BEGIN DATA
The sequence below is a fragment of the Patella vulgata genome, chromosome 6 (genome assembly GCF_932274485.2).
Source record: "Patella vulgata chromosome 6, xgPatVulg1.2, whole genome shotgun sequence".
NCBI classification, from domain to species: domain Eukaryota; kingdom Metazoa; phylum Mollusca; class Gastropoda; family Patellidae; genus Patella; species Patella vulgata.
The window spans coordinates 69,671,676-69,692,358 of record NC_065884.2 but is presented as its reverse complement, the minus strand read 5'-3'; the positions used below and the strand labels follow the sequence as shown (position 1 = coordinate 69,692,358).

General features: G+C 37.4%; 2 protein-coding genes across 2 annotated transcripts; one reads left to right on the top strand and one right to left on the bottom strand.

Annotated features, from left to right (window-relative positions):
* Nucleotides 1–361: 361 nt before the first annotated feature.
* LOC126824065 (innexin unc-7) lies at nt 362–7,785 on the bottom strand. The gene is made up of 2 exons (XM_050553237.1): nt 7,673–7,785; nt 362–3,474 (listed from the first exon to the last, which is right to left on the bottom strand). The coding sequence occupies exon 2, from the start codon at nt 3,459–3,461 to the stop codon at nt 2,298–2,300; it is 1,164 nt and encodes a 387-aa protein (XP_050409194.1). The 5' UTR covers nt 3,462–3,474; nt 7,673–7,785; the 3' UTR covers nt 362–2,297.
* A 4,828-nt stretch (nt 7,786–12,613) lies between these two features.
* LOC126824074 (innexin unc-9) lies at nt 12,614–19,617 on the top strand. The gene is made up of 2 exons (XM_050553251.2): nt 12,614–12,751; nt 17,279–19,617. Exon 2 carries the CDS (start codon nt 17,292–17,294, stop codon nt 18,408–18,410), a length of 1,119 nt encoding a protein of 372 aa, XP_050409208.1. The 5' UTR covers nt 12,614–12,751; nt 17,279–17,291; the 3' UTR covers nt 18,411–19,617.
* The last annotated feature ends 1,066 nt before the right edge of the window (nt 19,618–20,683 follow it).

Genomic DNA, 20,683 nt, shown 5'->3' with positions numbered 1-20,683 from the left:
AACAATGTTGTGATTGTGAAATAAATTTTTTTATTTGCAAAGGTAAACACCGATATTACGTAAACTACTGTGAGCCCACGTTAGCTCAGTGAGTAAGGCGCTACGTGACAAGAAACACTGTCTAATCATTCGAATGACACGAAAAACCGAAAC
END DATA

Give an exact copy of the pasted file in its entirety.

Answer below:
The sequence below is a fragment of the Patella vulgata genome, chromosome 6 (genome assembly GCF_932274485.2).
Source record: "Patella vulgata chromosome 6, xgPatVulg1.2, whole genome shotgun sequence".
NCBI classification, from domain to species: domain Eukaryota; kingdom Metazoa; phylum Mollusca; class Gastropoda; family Patellidae; genus Patella; species Patella vulgata.
The window spans coordinates 69,671,676-69,692,358 of record NC_065884.2 but is presented as its reverse complement, the minus strand read 5'-3'; the positions used below and the strand labels follow the sequence as shown (position 1 = coordinate 69,692,358).

General features: G+C 37.4%; 2 protein-coding genes across 2 annotated transcripts; one reads left to right on the top strand and one right to left on the bottom strand.

Annotated features, from left to right (window-relative positions):
* Nucleotides 1–361: 361 nt before the first annotated feature.
* LOC126824065 (innexin unc-7) lies at nt 362–7,785 on the bottom strand. The gene is made up of 2 exons (XM_050553237.1): nt 7,673–7,785; nt 362–3,474 (listed from the first exon to the last, which is right to left on the bottom strand). The coding sequence occupies exon 2, from the start codon at nt 3,459–3,461 to the stop codon at nt 2,298–2,300; it is 1,164 nt and encodes a 387-aa protein (XP_050409194.1). The 5' UTR covers nt 3,462–3,474; nt 7,673–7,785; the 3' UTR covers nt 362–2,297.
* A 4,828-nt stretch (nt 7,786–12,613) lies between these two features.
* LOC126824074 (innexin unc-9) lies at nt 12,614–19,617 on the top strand. The gene is made up of 2 exons (XM_050553251.2): nt 12,614–12,751; nt 17,279–19,617. Exon 2 carries the CDS (start codon nt 17,292–17,294, stop codon nt 18,408–18,410), a length of 1,119 nt encoding a protein of 372 aa, XP_050409208.1. The 5' UTR covers nt 12,614–12,751; nt 17,279–17,291; the 3' UTR covers nt 18,411–19,617.
* The last annotated feature ends 1,066 nt before the right edge of the window (nt 19,618–20,683 follow it).

Genomic DNA, 20,683 nt, shown 5'->3' with positions numbered 1-20,683 from the left:
AACAATGTTGTGATTGTGAAATAAATTTTTTTATTTGCAAAGGTAAACACCGATATTACGTAAACTACTGTGAGCCCACGTTAGCTCAGTGAGTAAGGCGCTACGTGACAAGAAACACTGTCTAATCATTCGAATGACACGAAAAACCGAAAC